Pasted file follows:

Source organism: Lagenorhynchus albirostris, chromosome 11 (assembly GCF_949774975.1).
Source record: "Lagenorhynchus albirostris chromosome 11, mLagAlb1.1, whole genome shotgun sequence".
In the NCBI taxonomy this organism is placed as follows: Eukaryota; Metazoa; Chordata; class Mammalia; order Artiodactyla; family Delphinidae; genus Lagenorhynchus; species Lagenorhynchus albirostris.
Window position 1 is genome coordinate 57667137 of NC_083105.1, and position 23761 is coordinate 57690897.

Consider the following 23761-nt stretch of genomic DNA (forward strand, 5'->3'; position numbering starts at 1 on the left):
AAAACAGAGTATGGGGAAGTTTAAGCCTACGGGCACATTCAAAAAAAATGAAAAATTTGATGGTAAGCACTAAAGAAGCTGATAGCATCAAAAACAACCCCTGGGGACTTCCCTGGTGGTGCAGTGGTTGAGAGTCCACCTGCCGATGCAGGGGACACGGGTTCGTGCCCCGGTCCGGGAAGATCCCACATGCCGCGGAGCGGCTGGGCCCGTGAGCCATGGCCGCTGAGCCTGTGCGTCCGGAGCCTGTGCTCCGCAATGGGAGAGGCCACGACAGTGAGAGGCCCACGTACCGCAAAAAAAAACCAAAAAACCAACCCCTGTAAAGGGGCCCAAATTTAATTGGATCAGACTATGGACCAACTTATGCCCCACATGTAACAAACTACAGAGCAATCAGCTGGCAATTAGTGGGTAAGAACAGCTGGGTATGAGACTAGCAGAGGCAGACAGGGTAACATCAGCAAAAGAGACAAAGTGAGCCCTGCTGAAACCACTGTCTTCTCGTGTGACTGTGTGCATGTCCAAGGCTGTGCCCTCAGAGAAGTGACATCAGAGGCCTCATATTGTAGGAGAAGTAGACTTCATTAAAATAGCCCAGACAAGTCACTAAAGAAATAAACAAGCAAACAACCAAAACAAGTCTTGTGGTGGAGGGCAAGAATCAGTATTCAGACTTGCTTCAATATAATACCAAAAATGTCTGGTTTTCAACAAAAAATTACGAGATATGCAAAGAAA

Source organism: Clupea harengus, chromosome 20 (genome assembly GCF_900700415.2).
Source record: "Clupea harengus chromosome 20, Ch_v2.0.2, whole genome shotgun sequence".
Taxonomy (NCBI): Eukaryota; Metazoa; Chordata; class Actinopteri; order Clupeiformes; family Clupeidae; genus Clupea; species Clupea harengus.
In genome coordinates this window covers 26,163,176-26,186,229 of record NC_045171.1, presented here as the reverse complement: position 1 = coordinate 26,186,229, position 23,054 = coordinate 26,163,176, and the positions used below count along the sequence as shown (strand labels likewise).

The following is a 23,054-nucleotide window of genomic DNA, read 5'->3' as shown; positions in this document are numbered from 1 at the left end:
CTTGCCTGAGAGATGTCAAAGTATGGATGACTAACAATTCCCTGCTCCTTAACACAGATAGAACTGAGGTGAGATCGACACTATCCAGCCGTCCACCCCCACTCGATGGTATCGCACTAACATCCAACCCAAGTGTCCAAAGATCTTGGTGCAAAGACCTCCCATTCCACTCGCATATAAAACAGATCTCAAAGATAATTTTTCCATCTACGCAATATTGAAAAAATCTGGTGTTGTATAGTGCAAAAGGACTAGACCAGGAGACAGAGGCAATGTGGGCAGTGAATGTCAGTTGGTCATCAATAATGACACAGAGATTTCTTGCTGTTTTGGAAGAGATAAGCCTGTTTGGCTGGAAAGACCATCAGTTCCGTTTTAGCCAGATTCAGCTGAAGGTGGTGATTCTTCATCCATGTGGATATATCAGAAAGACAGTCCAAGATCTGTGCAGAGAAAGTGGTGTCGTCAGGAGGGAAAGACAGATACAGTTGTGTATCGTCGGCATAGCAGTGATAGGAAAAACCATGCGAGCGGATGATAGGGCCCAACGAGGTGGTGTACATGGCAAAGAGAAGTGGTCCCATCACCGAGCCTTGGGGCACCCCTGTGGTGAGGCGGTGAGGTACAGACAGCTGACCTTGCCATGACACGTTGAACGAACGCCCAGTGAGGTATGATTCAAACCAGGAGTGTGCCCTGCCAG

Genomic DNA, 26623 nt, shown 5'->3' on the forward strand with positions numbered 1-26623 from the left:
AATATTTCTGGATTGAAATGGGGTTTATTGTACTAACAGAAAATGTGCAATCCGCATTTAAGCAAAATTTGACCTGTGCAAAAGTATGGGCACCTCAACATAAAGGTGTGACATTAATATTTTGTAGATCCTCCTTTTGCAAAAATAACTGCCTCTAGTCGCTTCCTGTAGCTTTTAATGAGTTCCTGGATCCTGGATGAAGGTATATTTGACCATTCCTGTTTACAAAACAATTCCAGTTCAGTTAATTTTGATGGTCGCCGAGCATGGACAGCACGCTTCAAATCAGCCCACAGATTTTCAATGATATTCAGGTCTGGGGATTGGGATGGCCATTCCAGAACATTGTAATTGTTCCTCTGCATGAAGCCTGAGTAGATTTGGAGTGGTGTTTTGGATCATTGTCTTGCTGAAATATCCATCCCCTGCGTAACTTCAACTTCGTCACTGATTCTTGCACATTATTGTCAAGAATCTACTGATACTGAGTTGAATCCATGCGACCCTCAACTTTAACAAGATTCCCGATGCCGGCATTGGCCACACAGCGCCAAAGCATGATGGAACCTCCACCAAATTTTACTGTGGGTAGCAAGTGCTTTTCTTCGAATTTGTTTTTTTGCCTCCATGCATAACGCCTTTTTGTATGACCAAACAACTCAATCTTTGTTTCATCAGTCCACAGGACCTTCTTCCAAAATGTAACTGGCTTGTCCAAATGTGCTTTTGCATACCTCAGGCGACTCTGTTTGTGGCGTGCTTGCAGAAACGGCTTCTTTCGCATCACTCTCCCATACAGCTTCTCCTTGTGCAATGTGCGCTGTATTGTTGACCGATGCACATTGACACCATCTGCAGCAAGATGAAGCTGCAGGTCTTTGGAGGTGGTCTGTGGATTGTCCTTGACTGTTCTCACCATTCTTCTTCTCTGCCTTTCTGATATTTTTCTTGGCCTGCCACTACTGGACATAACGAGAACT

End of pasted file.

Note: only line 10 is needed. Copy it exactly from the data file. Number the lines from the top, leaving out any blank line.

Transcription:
In genome coordinates this window covers 26,163,176-26,186,229 of record NC_045171.1, presented here as the reverse complement: position 1 = coordinate 26,186,229, position 23,054 = coordinate 26,163,176, and the positions used below count along the sequence as shown (strand labels likewise).